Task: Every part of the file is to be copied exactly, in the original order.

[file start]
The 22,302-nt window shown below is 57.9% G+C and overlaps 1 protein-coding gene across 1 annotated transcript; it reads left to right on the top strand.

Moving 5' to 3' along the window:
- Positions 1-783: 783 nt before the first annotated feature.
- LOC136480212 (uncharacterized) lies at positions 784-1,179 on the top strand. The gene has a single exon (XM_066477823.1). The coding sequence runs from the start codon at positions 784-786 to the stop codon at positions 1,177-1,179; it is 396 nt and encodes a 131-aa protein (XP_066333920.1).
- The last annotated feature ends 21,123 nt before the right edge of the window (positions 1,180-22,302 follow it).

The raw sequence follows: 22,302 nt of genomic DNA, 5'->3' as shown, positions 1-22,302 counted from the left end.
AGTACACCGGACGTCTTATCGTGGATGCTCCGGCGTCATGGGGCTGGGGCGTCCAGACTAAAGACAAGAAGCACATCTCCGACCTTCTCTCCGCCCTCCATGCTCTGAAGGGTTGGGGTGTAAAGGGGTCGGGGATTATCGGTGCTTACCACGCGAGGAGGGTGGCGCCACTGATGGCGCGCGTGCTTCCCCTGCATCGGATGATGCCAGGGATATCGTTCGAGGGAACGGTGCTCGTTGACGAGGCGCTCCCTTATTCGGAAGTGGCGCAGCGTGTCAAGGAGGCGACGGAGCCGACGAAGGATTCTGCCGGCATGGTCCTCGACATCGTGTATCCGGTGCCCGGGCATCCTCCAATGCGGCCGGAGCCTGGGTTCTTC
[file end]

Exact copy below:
The 22,302-nt window shown below is 57.9% G+C and overlaps 1 protein-coding gene across 1 annotated transcript; it reads left to right on the top strand.

Moving 5' to 3' along the window:
- Positions 1-783: 783 nt before the first annotated feature.
- LOC136480212 (uncharacterized) lies at positions 784-1,179 on the top strand. The gene has a single exon (XM_066477823.1). The coding sequence runs from the start codon at positions 784-786 to the stop codon at positions 1,177-1,179; it is 396 nt and encodes a 131-aa protein (XP_066333920.1).
- The last annotated feature ends 21,123 nt before the right edge of the window (positions 1,180-22,302 follow it).

The raw sequence follows: 22,302 nt of genomic DNA, 5'->3' as shown, positions 1-22,302 counted from the left end.
AGTACACCGGACGTCTTATCGTGGATGCTCCGGCGTCATGGGGCTGGGGCGTCCAGACTAAAGACAAGAAGCACATCTCCGACCTTCTCTCCGCCCTCCATGCTCTGAAGGGTTGGGGTGTAAAGGGGTCGGGGATTATCGGTGCTTACCACGCGAGGAGGGTGGCGCCACTGATGGCGCGCGTGCTTCCCCTGCATCGGATGATGCCAGGGATATCGTTCGAGGGAACGGTGCTCGTTGACGAGGCGCTCCCTTATTCGGAAGTGGCGCAGCGTGTCAAGGAGGCGACGGAGCCGACGAAGGATTCTGCCGGCATGGTCCTCGACATCGTGTATCCGGTGCCCGGGCATCCTCCAATGCGGCCGGAGCCTGGGTTCTTC